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Home Renovations & Remodels

We are all spending more time at home these days, so many people have started some small home projects while others are doing full blown remodels! If you have undertaken a renovation or remodel, please be sure to let us know as we may need to increase the coverage on your home insurance policy.

When undertaking a remodeling project, people often forget to review their insurance needs, too. Whether your budget is large or small, you are adding both to the value of your home and your exposure to risk. To ensure that your project goes smoothly and that you have the coverage you need, here’s what you need to know.

Working with General Contractors

The best way to minimize your renovation risk is to hire a reputable general contractor for the job. As part of the bidding process, ask the general contractor to provide a Certificate of Insurance and/or copies of the policies. Specifically, check for coverage for the following:

  • Workers’ Compensation: Verify that he or she has workers’ compensation coverage in the event that an employee or subcontractor gets hurt on the job.
  • General Liability: Ask if the contractor has liability insurance, which covers losses due to negligence and errors or omission, which results in property damage. Also, ask that you are added as an “additional insured.”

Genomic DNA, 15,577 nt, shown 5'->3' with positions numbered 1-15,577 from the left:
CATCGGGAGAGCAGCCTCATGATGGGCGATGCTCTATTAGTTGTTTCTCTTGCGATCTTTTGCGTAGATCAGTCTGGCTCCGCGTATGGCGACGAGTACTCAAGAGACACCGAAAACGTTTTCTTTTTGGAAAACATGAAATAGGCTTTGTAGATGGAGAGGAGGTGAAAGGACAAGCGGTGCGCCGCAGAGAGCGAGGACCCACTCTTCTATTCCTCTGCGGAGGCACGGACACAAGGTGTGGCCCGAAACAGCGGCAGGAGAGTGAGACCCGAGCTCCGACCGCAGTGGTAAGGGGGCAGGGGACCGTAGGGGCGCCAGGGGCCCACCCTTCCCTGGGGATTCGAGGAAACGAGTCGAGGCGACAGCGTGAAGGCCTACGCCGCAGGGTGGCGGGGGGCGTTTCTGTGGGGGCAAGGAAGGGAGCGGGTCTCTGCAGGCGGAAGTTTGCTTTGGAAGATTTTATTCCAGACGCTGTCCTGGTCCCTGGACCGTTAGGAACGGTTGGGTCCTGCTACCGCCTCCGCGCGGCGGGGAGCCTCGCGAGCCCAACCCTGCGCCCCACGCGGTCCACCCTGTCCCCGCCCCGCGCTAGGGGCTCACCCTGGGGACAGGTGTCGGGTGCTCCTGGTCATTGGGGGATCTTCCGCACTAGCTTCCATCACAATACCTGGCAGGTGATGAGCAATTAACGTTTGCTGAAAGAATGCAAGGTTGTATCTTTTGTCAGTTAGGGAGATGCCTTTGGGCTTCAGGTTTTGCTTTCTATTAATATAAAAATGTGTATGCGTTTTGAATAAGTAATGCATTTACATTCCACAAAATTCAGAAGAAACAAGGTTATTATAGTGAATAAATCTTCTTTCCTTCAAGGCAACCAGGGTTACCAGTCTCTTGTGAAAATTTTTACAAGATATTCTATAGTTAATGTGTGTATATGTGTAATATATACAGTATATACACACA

• Builders Risk: This policy is designed to cover damage to your home and materials, including those not installed yet. We can help you verify whether you should require this from your contractor, based on your renovation project.

If they don’t carry the proper coverage, they are not the right contractor for the job!

Advice for Do-it-yourselfers

If you decide to do it alone and manage a renovation yourself, you assume all the risks. A review of your homeowners’ coverage for liability and property is prudent, as you are assuming more risks and exposures than contemplated by homeowner’s insurance.

Hiring subcontractors who can provide you with a “Certificate of Insurance” or copies of their policies showing their general liability and workers’ compensation coverage is mandatory for your legal protection.

If a friend or relative helps out as a favor—no money changes hands—and gets injured, your homeowners’ insurance typically covers the cost of their injuries, up to your policy limits. It is important to note that a homeowner’s policy is not designed to provide primary liability protection for these injuries. If a helper is seriously injured, the domino effect can be financially and emotionally difficult for all who are involved. For an extra layer of protection, it’s a good idea to also carry umbrella liability coverage, which kicks in to provide liability coverage above your homeowner’s limits.

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